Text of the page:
Nigeria is one of the most corrupt countries in the world, according to international NGO Transparency International. Since independence in 1960, billions of dollars of Nigeria’s oil revenue have been siphoned from state and government coffers into Swiss bank accounts of the country’s rulers.
Nigeria’s rampant corruption and lack of enforced regulations have enabled buildings to go up unchecked – only 30 percent of houses in the city have an approved building plan.
The Ebute-Metta area of Lagos is a short drive inland from Makoko. New buildings are falling down almost as fast as they are going up. Poor workmanship and corrupt inspectors means that buildings less than five years old are collapsing, sometimes crushing to death whole families inside.
“We had noticed the cracks in the walls, but we never thought it would collapse,” said Debola Igbosanmi, who had a shop on the ground floor of 71 Bola Street before it caved in without warning in mid-July, killing about 20 people.
According to Abosede at the Lagos Town Planning office, 199 buildings in Ebute-Metta alone have been identified for testing for poor workmanship. Many still have people living inside.
Abosede says his office is cracking down on corruption. It’s a crusade that President Obasanjo says he is spearheading since taking up office nearly eight years ago. Although Obasanjo has won praise overseas for his anti-corruption drive, his critics say that the president has used his Anti-Corruption Bill only against his opponents.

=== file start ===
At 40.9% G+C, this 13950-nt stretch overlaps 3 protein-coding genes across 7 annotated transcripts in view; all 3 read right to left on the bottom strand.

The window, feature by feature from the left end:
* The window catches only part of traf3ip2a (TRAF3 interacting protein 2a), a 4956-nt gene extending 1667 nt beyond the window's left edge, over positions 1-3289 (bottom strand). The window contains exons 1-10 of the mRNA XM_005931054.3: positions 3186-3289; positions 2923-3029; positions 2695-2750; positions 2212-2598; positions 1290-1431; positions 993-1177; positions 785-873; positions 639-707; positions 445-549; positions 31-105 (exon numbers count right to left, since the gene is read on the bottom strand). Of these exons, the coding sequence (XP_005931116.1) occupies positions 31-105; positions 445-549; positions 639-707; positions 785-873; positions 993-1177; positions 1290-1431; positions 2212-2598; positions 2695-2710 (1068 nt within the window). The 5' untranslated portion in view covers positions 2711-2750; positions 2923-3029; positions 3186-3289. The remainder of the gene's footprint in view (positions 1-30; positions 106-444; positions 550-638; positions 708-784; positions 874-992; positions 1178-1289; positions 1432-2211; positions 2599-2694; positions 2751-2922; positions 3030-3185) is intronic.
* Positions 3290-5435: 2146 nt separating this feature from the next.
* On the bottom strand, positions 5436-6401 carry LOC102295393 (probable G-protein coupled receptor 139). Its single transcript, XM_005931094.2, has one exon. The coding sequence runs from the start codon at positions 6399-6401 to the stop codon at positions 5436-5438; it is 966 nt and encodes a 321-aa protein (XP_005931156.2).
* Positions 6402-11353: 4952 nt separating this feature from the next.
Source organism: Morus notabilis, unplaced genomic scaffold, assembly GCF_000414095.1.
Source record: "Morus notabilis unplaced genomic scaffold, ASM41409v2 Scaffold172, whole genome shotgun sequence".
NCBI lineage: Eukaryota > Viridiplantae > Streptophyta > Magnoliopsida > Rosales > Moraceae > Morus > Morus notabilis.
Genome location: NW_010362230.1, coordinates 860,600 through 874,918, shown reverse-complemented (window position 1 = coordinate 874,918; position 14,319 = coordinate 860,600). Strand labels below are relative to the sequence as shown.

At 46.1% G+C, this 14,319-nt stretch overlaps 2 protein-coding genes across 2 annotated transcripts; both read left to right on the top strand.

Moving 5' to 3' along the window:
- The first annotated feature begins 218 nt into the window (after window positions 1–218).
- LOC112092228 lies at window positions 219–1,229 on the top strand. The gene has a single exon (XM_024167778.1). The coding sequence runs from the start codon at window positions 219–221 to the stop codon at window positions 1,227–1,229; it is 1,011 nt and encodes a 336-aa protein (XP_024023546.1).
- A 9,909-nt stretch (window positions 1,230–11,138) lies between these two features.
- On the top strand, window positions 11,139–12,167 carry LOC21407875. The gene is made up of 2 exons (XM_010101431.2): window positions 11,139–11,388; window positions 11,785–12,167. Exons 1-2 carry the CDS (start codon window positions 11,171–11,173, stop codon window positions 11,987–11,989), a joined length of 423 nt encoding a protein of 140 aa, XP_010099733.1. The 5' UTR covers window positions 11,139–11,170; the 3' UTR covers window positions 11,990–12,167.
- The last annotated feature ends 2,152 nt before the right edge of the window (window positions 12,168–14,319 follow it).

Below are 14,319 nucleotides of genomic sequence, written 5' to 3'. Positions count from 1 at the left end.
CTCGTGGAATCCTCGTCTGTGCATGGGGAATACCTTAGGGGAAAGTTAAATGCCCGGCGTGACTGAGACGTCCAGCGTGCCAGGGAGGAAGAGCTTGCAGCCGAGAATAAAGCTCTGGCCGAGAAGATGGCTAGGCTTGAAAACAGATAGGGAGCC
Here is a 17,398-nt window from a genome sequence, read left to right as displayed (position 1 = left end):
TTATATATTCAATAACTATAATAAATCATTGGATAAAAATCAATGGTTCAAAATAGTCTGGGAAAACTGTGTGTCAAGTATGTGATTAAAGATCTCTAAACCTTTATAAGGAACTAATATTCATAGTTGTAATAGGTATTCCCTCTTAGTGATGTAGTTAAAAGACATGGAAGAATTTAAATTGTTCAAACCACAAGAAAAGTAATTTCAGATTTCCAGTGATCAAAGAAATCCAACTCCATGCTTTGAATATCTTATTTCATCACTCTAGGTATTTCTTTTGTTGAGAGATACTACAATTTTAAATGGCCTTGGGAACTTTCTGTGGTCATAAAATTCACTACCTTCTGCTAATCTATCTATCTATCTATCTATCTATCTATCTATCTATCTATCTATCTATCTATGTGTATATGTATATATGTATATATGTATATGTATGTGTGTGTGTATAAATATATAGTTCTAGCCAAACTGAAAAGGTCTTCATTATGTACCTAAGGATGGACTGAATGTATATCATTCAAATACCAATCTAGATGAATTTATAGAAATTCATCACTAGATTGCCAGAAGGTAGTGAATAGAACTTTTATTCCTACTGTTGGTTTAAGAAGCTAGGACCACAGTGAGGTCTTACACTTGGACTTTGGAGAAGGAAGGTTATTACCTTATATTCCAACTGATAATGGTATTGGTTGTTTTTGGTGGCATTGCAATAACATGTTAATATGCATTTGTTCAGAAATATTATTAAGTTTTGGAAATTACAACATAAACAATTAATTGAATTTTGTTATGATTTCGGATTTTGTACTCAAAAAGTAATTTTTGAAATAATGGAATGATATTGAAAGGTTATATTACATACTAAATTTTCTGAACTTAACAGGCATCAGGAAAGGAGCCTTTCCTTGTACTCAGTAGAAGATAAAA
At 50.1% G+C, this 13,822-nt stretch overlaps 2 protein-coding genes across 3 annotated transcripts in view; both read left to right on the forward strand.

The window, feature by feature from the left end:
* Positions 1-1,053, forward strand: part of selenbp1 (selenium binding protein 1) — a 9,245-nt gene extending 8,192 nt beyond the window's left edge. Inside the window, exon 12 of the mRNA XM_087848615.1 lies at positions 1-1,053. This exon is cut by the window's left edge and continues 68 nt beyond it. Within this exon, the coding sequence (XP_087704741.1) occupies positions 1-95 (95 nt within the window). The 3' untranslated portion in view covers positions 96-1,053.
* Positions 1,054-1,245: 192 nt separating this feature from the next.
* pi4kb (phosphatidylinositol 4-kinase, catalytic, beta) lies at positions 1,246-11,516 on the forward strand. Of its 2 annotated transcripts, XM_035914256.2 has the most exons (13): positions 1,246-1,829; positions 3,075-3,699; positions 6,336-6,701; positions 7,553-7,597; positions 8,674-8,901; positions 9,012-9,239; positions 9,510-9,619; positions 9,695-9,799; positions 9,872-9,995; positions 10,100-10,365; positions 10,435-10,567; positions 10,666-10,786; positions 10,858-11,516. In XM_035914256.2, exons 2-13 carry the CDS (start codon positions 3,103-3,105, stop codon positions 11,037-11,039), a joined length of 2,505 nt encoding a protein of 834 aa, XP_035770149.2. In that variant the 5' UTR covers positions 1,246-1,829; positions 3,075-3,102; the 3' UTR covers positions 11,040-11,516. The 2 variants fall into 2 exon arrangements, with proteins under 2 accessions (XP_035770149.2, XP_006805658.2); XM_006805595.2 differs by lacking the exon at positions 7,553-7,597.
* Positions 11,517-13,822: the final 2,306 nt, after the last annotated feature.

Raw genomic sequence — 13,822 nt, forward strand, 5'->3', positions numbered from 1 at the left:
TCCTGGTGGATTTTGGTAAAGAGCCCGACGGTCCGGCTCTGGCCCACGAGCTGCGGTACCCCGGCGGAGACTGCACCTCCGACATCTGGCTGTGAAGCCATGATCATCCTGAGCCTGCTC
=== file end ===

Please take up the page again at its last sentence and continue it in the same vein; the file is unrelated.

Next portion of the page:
In August, the woman at the forefront of his government’s anti-graft campaign, Ngozi Okonjo-Iweala, quit as foreign minister after being relieved as finance minister in June. This was evidence, critics said, that she had been a little too good at her job.
Okonjo-Iweala led negotiations that resulted in Africa’s biggest debt write-off of US $18 billion. She also initiated reforms which saved Nigeria US $500 million by forcing the renegotiation of contracts that had already been awarded.
But Okonjo-Iweala’s successes merely scratch the surface in a country where corruption is not just a government pursuit but has seeped into the very fabric of society.
Abutting Makoko is Iwaya, one of the oldest slum areas of Lagos. There, Chief Murtiala Aremu Oloko sits in this three-storey home rising out of the haphazard sprawl.
When asked to list the needs faced by his “subjects”, Oloko laughs, “It would take all day.” The problems are too numerous, ranging from healthcare shortages to schools shortages and more, he says.
When asked what he was doing as the traditional leader in Iwaya to help his people, Oloko didn’t pause: “That depends what they give me.”
This article was produced by IRIN News while it was part of the United Nations Office for the Coordination of Humanitarian Affairs. Please send queries on copyright or liability to the UN. For more information: https://shop.un.org/rights-permissions
Help make quality journalism about crises possible
The New Humanitarian is an independent, non-profit newsroom founded in 1995. We deliver quality, reliable journalism about crises and big issues impacting the world today. Our reporting on humanitarian aid has uncovered sex scandals, scams, data breaches, corruption, and much more.
Our readers trust us to hold power in the multi-billion-dollar aid sector accountable and to amplify the voices of those impacted by crises. We’re on the ground, reporting from the front lines, to bring you the inside story.
We keep our journalism free – no paywalls – thanks to the support of donors and readers like you who believe we need more independent journalism in the world. Your contribution means we can continue delivering award-winning journalism about crises.